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Parkinson’s Disease, Stress, and Inflammation

May 13, 2011

A report in this morning’s Science Daily News started a cascade of  its own as several pieces of the puzzle clicked into place. With the charming title of

“Seeing Family for the Holidays? Scientists Discover How the Stress Might Kill You”

It goes on to state “”…. researchers from the University of Connecticut Health Center have found that the same part of our nervous system that is responsible for the fight-or-flight response (called the sympathetic nervous system) also controls regulatory T cells, which are used by the body to end an immune response once a foreign invader has been removed or destroyed.”

So, here is a link between the endocrine system’s fight or flight response and the immune system’s method of ending an immune response (which fails in the case of PD) with the nervous system’s sympathetic division being responsible for both.  Is it possible that events impacting the endocrine stress system could act upon the sympathetic nervous system in such a way as to impinge upon its ability to end an immune response that is no longer needed?

Looking a little further – it is often reported that people experienced traumatic events in the couple of years prior to their first PD symptoms. How does trauma affect regulatory T cell populations and thereby the control of the immune system’s ability to halt an inflammatory response? That question led to this:

Brain Behav Immun. 2009 Nov;23(8):1117-24. Epub 2009 Jul 18.

Substantial reduction of naïve and regulatory T cells following traumatic stress.

Sommershof A, Aichinger H, Engler H, Adenauer H, Catani C, Boneberg EM, Elbert T, Groettrup M, Kolassa IT.

Division of Immunology, University of Konstanz, Konstanz, Germany.

Posttraumatic stress disorder (PTSD) is associated with an enhanced susceptibility to various somatic diseases. However, the exact mechanisms linking traumatic stress to subsequent physical health problems have remained unclear. This study investigated peripheral T lymphocyte differentiation subsets in 19 individuals with war and torture related PTSD compared to 27 non-PTSD controls (n=14 trauma-exposed controls; n=13 non-exposed controls). Peripheral T cell subpopulations were classified by their characteristic expression of the lineage markers CD45RA and CCR7 into: naïve (CD45RA(+) CCR7(+)), central memory (T(CM): CD45RA(-) CCR7(+)) and effector memory (T(EM): CD45RA(-) CCR7(-) and T(EMRA): CD45RA(-) CCR7(-)) cells. Furthermore, we analyzed regulatory T cells (CD4(+)CD25(+)FoxP3(+)) and ex vivo proliferation responses of peripheral blood mononuclear cells after stimulation with anti-CD3 monoclonal antibody. Results show that the proportion of naïve CD8(+) T lymphocytes was reduced by 32% (p=0.01), whereas the proportions of CD3(+) central (p=0.02) and effector (p=0.01) memory T lymphocytes were significantly enhanced (+22% and +34%, respectively) in PTSD patients compared to non-PTSD individuals. To a smaller extent, this effect was also observed in trauma-exposed non-PTSD individuals, indicating a cumulative effect of traumatic stress on T cell distribution. Moreover, PTSD patients displayed a 48% reduction in the proportion of regulatory T cells (p<0.001). Functionally, these alterations were accompanied by a significantly enhanced (+34%) ex vivo proliferation of anti-CD3 stimulated T cells (p=0.05). The profoundly altered composition of the peripheral T cell compartment might cause a state of compromised immune responsiveness, which may explain why PTSD patients show an increased susceptibility to infections, and inflammatory and autoimmune diseases.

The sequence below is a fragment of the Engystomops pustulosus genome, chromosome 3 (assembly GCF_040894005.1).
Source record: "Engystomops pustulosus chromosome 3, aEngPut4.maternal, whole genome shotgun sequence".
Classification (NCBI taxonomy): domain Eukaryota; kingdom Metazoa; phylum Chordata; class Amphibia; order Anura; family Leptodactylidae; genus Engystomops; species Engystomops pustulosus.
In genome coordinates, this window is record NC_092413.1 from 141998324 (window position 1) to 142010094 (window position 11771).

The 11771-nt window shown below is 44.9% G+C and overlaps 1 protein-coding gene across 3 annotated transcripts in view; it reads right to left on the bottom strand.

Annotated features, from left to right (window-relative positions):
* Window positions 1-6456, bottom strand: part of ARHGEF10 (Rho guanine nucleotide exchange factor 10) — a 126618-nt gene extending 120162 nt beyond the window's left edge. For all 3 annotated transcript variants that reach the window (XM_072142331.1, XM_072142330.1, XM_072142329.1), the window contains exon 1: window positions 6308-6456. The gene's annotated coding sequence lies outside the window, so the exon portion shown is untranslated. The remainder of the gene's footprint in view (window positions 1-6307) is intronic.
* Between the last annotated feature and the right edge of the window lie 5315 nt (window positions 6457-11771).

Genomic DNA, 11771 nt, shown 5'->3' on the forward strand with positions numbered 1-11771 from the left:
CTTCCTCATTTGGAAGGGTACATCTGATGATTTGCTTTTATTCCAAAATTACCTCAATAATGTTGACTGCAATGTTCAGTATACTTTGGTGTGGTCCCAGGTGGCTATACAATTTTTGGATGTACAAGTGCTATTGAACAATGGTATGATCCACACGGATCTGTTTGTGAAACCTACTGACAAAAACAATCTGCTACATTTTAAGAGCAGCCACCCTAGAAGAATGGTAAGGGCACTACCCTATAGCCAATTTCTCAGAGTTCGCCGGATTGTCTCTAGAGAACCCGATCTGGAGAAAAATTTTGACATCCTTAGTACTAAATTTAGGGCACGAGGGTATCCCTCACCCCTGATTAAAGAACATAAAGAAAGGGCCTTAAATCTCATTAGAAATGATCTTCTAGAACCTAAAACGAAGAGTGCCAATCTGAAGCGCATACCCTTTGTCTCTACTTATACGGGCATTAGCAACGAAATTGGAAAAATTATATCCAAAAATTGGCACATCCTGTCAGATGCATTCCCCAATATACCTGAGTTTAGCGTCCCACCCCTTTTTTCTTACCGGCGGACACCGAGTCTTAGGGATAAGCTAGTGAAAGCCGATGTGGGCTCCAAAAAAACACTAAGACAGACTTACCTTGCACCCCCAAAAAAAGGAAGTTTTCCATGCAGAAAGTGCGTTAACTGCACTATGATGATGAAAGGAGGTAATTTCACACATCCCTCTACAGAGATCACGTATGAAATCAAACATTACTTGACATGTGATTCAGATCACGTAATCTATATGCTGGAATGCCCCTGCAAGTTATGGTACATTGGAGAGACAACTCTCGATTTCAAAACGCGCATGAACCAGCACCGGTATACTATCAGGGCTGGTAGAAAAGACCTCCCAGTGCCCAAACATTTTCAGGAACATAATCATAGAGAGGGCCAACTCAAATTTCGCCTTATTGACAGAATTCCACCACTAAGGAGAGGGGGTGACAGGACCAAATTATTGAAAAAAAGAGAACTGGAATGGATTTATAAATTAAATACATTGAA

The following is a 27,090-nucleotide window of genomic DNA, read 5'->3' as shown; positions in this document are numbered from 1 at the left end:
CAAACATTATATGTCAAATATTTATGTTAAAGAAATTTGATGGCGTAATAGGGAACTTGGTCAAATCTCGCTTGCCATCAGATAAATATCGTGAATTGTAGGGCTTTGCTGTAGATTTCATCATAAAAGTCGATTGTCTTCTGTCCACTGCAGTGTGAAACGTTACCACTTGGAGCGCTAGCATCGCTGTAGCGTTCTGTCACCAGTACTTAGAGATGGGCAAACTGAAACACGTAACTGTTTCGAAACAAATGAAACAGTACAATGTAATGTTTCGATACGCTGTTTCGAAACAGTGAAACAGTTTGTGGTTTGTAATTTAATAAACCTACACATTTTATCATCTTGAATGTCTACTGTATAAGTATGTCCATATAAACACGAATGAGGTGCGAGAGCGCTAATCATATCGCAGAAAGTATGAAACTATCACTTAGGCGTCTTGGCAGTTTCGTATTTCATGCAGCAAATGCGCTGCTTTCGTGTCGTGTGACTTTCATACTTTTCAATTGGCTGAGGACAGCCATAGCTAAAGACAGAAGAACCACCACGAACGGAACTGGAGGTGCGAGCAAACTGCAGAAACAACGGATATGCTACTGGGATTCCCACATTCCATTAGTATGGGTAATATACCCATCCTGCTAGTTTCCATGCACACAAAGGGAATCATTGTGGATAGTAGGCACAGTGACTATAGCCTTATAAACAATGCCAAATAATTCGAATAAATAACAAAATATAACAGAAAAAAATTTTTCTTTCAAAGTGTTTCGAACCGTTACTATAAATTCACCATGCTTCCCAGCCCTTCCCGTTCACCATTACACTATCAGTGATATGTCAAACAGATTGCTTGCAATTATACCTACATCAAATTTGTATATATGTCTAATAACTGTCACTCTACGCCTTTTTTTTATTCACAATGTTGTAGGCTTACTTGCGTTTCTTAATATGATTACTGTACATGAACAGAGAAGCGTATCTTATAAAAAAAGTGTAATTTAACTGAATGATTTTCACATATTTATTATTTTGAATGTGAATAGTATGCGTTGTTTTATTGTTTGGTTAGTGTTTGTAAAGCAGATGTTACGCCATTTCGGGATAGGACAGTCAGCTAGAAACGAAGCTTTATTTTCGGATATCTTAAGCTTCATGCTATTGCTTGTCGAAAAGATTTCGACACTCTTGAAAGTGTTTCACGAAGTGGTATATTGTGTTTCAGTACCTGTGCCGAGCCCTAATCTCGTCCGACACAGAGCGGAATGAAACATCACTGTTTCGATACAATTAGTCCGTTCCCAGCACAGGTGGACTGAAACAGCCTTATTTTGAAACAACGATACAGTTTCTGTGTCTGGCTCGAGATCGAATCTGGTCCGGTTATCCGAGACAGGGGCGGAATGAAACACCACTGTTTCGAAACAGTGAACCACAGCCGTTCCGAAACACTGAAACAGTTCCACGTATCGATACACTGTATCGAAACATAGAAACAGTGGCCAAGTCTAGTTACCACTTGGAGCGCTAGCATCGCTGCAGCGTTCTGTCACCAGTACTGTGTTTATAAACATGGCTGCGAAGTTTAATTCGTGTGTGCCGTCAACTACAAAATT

PMID: 19619638 [PubMed – indexed for MEDLINE]

So here we have T cells, essential for communication of stand down orders within the immune system, suffering a 50% reduction in population due to trauma. If the unfortunate individual was one with an unusual sensitivity to bacterial toxin LPS due to early life events and was barely able to control the microglia anyway, what does a loss of half his communication ability do?

And what does this say about the rather large sub-group of PWP who report unusually traumatic childhoods? If they had also experienced LPS hypersensitivity, would they not have a similar problem?

Stress (trauma) reduces the ability of the sympathetic nervous system to regulate immune response which, in turn, allows the runaway microglial activation that ultimately damages the substantia nigra and reduces motor symptoms.

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